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Protesting The Protest

In case you were wondering, there are persons of sense left in Oakland.  Chip Johnson writes in the SF Chron:

I'm one of the Oakland residents who paid for the renovation of Frank Ogawa Plaza outside Oakland City Hall, and now another group wants to claim it and rename it.

They're trying to be the new bosses, telling me where I need to go, who I need to talk with and what I really need to be doing.

I've had it.

Oakland Mayor Jean Quan doesn't have the chutzpah to say it, so I will: Get off of my lawn.

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Quan gave up on enforcing the city's no-camping policy and has "asked" people not to camp on the plaza, then ordered Oakland police to maintain a minimum presence as demonstrators slowly but surely rebuilt their encampment outside City Hall. On Monday, the encampment was back in full swing.

The only damage done to business interests in Oakland are the small, owner-operated restaurants and retail stores near the plaza whose businesses are suffering as a result of the occupation.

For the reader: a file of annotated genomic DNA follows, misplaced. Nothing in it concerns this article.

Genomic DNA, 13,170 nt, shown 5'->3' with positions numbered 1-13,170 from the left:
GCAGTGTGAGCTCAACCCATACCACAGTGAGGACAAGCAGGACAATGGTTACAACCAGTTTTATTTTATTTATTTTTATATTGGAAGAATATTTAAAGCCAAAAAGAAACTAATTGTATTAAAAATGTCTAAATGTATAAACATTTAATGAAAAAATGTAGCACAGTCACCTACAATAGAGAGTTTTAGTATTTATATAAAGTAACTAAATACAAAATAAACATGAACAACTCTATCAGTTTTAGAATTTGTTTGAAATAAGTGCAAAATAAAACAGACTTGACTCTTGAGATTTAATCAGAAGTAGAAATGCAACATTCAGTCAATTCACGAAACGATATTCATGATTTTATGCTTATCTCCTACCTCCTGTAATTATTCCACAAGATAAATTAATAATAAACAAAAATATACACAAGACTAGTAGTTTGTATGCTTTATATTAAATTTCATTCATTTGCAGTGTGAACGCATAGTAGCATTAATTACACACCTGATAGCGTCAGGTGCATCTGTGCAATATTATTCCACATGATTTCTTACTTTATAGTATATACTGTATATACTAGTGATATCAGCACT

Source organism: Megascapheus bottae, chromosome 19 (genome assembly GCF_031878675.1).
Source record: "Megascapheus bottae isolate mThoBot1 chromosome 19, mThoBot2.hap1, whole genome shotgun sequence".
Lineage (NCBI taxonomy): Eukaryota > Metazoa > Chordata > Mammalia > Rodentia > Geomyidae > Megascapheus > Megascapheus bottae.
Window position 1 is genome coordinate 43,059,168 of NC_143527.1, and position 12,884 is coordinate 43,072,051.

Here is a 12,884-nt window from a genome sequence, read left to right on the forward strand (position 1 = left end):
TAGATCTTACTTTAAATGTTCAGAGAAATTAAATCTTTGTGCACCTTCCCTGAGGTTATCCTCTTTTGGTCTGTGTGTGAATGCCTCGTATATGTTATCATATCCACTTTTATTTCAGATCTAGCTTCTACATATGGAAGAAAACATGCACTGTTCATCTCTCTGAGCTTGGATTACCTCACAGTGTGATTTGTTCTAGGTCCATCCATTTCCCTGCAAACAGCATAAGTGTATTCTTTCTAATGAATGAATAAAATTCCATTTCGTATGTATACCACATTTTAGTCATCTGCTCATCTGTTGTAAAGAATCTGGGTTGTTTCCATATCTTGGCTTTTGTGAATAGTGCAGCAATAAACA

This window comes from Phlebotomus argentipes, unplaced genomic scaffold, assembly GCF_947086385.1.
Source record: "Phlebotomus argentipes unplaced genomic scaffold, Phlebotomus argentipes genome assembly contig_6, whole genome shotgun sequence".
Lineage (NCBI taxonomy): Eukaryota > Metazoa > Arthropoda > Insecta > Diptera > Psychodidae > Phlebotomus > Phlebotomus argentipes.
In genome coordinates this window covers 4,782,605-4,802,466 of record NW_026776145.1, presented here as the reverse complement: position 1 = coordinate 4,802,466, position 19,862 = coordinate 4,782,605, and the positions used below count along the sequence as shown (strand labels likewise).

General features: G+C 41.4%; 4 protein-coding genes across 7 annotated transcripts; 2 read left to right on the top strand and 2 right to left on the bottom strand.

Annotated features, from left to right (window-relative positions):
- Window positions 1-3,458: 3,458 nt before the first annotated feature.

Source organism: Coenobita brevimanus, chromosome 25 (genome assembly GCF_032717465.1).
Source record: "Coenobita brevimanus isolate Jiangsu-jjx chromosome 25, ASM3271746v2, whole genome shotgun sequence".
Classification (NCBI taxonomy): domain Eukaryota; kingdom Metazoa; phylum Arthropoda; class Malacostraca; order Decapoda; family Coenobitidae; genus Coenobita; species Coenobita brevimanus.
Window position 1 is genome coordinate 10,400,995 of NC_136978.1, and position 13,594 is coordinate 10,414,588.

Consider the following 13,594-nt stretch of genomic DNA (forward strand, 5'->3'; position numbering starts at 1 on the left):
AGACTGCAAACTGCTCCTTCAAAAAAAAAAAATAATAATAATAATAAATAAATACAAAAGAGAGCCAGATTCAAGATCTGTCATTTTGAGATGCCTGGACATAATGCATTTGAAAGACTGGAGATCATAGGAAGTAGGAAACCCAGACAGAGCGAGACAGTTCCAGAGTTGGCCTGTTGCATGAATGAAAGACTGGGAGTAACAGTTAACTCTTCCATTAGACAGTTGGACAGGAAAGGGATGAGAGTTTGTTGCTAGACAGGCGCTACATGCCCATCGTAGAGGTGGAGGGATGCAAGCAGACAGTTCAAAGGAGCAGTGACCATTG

It's the lack of political will and solidarity by Oakland's elected leadership over the years that has transformed Oakland into ground zero for rowdy demonstrations and emboldened some to rename the government plaza after Oscar Grant, whose death at the hands of a BART police officer in 2009 created a new generation of protesters whose primary staging ground is Oakland.

It makes sense. With a shortage of police officers and an abundance of elected officials who stand for nothing and will fall for just about anything, the plaza outside Oakland City Hall is ripe for decolonization.

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